Posted on March 03 2014
Two winters ago I began my Bear Mountain cedar strip canoe journey – building the strongback structure to hold the molds for my 15’ Bob’s Special. The strongback turned out square, strong and true – ready for the final push the following winter.
Every summer we get busy – with an acreage and lawns to keep up with and gardens to keep, and a cabin on Lesser Slave Lake where we spend as much time as possible. It’s where I plan to launch my Bob’s Special when it’s done. So summers are out for making progress on the canoe in the shop.
Last winter I cut my molds and my stem moulds, and steamed and shaped my stems, and carefully set them up on the strongback, and waxed the edges of the molds. All was square and ship shape – and in January I lovingly stapled my first cedar strip in place. All was ready.
On February 8, I got home from work on a Friday night, after a usual busy week at work, then a workout before coming home. I came in through the door and asked my better half if we wanted to throw some leftovers on the table or just go into the local town for a quick pizza and beer at our favourite local joint. Maybe I’d get home in time to put another strip on the canoe…
I woke up, upside down, disoriented, head swimming, trying to understand. “What happened, Nance?”
I think my wife’s panic had stirred me out of my unconscious state. She thought the Jeep was about to burn.
“We got hit!”
I started to put it together… I’d gotten home… We’d started to drive to town… We’d slowed down on the highway as someone turned off ahead of us…
Now we were hanging upside down, injured, trapped. We couldn’t get out. She could smell gas and we could hear liquids running.
“Well. I was kind of hoping this wouldn’t happen for about another 30 years or so. But if this is it, I’m glad I’m here with you. It’s okay, Hon. We’ll get through this. I’ll see you on the other side…”
Thank God, the vehicle did not burn down.
Eventually, EMT’s arrived and fire rescue vehicles and police. An EMT took the next hour on his back on the ceiling of our vehicle talking to us, assessing us, assuring us, telling us how they were going to get us out.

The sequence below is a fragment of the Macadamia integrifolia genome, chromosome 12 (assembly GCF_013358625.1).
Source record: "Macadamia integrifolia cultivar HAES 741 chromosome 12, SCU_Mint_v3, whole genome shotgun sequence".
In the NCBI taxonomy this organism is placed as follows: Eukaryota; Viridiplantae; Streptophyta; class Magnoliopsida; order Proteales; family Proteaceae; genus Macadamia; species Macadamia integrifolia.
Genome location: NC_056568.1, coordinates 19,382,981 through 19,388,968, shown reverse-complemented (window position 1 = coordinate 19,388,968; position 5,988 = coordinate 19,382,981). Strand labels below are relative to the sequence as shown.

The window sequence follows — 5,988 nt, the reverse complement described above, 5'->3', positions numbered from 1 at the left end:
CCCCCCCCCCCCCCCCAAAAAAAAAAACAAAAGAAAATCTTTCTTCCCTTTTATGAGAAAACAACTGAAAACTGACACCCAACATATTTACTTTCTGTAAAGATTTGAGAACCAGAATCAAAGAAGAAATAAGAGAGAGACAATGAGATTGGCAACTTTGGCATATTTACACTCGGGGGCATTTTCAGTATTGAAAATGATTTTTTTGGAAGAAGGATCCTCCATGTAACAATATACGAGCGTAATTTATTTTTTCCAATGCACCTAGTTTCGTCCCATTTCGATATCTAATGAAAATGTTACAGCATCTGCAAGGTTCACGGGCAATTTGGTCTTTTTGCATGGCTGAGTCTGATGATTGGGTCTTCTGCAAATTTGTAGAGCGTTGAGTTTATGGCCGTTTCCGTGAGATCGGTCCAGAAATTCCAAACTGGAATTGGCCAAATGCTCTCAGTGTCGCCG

My wife was flown by STARS, the Alberta trauma helicopter service, into an Edmonton hospital, and I was taken by ambulance to a closer hospital. Over the next days, she was operated on to repair a complex fracture of her right arm. Stainless steel plate and pins. I won the staple contest, getting 20 staples to close the gash in the back of my head. For our broken ribs we just got to heal with time. I turned our home into a hospital ward for the next 2 months.
It’s a year later. This winter the cedar strips are going on carefully, lovingly, with appreciation for the curves and lines that are appearing under our fingertips as our efforts progress. The grain and fragrance of cedar, the contrast of darker strips mixed against the lighter strips and an ash highlight strip, the tensions and twists of the strips from amidships and hull and bilges across molds and forms to stems at bow and stern, all coaxed and soothed by our hands.
My helpmate at my side assisting, and being equally amazed as our canoe takes shape and comes alive under our loving hands.
Our Bear Mountain cedar strip canoe journey took a bit of a detour for a year or so there. But we’re back on our journey.